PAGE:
Skip to main content

Resilience in small businesses – a new style of crisis management

Updated Wednesday, 8th January 2014
What makes a business resilient so that it can ‘bounce back’ from an acute crisis?

A sign displaying 'Caution Deep Water' stands in a flooded street The reasons why businesses grow and endure through changing economic times has long been a focus of policy makers and academic scholars.  However, I have become interested in how businesses deal with sudden and acute crises – the kind that may be caused by natural disasters, accidents, deliberate criminal acts or terrorism.

Recent research about crises in organisations tells us that formal planning (which can take many forms including ‘business continuity planning’, ‘disaster recovery planning’ and ‘risk management’) is not enough in itself to survive an acute crisis (1). Instead, organisations need to be able to absorb the impact of threats because of their ‘resilience’, much as a boxer absorbs punches in a boxing match. In this case, training and technique help but they don’t account entirely for the boxer’s capacity to keep on fighting.

I have become particularly interested in what makes a business resilient, so that it can ‘bounce back’ from an acute crisis. In some cases, a business may not survive the crisis, or it is significantly damaged and recovery to its pre-crisis state is slow and difficult. In contrast to this, an extreme event may also provide a business with an unexpected opportunity for renewal that wasn’t previously foreseen (2).

Studies on crises management in organisations often focus on internal management problems such as factory accidents or product recalls, but businesses can also be caught up in circumstances that are largely beyond their control. For instance: around 100,000 small firms are said to have been affected by the BP oil spill in the Gulf of Mexico in 2010; some 250 business (including many small and family businesses) went out of business after the 1996 Arndale Shopping Centre bombing in Manchester; and around 500,000 small and family businesses were affected by the 2011 floods in central Thailand (3). In particular, natural disasters serve as a reminder of the widespread damage that can result across a geographical area, taking with it homes, communities, businesses and public infrastructure. After the rioting in London during August 2011, the family-owned furniture retailer House of Reeves suffered a burned-out commercial property that had to be demolished. The business began its recovery the day after the fire with staff helping to relocate the business to a nearby building. Some two years after the blaze, however, the site remained derelict and uncertainty remained about whether the 147-year-old business would ever return to the site (4).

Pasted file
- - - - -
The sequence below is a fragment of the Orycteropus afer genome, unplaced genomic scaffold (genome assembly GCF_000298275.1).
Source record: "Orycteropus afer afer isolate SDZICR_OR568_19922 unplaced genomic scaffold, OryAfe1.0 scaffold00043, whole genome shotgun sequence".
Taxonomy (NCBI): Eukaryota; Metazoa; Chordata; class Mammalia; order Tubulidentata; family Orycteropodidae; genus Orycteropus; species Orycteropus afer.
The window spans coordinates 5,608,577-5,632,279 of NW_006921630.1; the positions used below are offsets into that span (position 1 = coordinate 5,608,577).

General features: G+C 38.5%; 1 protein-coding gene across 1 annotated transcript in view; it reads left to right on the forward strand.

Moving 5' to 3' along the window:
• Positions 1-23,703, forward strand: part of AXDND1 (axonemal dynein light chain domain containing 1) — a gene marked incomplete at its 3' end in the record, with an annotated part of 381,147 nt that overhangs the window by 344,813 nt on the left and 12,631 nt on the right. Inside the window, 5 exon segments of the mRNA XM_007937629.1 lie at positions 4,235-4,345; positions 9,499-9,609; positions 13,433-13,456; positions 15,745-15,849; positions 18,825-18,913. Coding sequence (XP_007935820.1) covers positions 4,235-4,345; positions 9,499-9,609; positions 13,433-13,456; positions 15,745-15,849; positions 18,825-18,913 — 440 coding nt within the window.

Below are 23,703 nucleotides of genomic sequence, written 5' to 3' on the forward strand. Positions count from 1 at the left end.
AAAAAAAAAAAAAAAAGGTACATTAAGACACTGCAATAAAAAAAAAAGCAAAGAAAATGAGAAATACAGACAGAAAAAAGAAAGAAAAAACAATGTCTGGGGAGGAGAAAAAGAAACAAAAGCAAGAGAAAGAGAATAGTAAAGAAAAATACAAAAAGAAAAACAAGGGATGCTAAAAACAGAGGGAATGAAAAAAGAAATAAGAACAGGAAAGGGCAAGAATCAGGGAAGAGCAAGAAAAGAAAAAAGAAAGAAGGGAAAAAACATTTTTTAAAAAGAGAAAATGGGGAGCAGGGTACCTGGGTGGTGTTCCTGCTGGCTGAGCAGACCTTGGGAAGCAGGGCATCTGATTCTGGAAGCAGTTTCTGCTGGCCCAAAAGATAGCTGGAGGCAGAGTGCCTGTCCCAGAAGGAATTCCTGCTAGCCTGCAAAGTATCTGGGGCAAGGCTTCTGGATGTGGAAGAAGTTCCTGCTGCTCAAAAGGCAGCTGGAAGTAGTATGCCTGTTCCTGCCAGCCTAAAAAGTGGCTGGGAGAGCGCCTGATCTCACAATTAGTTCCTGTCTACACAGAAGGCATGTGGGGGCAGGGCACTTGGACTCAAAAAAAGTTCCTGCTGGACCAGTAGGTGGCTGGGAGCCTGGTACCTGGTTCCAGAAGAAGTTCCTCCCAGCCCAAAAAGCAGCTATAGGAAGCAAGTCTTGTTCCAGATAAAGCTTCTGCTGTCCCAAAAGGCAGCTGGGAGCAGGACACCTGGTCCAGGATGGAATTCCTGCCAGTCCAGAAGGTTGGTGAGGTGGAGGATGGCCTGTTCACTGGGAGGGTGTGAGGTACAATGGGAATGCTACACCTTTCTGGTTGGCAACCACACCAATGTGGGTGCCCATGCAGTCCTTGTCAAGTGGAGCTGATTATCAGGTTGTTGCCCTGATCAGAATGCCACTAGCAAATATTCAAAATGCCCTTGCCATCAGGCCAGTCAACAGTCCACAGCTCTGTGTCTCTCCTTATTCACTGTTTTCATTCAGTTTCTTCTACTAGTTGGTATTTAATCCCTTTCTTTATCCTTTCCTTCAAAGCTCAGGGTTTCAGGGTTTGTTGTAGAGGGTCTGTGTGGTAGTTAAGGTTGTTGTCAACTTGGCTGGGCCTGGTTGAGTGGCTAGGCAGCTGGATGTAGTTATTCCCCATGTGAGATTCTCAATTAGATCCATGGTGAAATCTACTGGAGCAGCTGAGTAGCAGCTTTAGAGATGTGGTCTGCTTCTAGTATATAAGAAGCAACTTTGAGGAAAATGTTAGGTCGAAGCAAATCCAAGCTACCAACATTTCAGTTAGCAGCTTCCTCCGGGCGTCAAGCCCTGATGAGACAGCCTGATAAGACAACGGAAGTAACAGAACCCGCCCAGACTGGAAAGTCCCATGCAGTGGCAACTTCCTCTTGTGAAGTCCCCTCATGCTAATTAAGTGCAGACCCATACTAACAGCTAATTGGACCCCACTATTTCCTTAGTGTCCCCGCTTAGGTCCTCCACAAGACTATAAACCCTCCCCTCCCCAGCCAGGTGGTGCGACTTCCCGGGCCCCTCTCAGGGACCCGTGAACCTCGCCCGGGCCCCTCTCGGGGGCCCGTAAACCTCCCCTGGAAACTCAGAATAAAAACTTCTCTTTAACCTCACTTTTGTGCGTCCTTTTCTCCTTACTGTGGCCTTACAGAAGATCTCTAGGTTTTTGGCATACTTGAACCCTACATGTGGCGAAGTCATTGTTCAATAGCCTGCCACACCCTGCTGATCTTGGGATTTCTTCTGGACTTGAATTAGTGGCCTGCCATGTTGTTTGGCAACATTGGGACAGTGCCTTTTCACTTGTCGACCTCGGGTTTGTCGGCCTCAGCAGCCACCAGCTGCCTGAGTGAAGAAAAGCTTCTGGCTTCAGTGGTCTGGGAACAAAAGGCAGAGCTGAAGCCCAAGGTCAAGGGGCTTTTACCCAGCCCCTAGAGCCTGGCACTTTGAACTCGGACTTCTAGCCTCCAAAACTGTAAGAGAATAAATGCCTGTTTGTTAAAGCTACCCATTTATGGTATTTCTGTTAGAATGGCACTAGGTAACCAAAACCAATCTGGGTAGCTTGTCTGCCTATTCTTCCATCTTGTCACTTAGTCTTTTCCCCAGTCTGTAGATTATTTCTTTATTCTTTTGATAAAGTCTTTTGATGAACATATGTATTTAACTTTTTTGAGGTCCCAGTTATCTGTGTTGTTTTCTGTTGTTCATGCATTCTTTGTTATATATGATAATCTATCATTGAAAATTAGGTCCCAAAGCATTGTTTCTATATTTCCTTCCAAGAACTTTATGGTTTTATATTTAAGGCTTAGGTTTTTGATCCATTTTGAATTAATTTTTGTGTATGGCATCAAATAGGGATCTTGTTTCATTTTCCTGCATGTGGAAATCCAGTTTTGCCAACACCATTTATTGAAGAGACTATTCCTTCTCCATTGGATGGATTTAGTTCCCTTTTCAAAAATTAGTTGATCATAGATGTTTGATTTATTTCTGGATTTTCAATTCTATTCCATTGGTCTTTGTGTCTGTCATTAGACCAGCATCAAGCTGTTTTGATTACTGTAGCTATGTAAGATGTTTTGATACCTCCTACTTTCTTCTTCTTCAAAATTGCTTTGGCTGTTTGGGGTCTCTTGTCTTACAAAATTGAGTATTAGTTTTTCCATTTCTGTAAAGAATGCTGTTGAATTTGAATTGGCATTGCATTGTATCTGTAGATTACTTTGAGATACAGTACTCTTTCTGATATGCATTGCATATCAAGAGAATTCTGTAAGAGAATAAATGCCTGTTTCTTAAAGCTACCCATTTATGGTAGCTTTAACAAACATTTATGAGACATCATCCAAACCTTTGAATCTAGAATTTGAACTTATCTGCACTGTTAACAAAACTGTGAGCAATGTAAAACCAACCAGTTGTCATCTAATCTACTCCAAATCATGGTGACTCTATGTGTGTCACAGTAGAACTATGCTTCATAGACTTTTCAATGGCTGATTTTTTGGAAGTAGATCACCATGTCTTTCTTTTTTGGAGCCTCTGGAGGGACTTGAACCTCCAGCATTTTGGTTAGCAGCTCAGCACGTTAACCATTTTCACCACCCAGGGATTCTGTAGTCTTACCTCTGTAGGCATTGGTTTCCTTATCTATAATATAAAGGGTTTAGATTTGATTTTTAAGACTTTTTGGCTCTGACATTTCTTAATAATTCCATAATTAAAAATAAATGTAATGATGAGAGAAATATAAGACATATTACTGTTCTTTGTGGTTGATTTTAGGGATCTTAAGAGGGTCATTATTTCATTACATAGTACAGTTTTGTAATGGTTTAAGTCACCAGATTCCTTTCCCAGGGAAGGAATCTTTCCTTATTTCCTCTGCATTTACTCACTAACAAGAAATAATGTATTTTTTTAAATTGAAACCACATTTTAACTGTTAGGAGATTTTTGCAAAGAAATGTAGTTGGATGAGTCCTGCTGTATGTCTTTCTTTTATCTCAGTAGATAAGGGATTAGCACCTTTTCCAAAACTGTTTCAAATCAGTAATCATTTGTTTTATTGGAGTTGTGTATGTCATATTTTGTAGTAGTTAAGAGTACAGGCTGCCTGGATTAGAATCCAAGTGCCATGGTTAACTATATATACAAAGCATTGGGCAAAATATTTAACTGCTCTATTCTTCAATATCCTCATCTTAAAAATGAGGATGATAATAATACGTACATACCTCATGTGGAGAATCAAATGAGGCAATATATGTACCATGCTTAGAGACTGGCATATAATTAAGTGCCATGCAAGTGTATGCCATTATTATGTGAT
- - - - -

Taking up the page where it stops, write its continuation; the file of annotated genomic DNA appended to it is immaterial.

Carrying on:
For smaller businesses, the key vulnerabilities centre around loss of a key customer (and its significant impact of cashflow) and the loss of key personnel, including the business owner. Resilient businesses tend to have adaptable resources and processes that allow them either to avoid a disruption, or to respond quickly to challenging circumstances. However, what makes the biggest difference is whether owners and managers are thinking strategically about these vulnerabilities, and whether they are taking active steps to address them (e.g. investing in measures to reduce the effects of avoidable interruptions such as the loss of electronic data and power failures) (5). While smaller firms generally lack the formalised planning and resources of larger businesses, they do benefit from agility, flexibility and adaptability in times of crisis (6). With less bureaucratic structures, they have the potential to make decisions quickly, and to tap into family, social and community networks.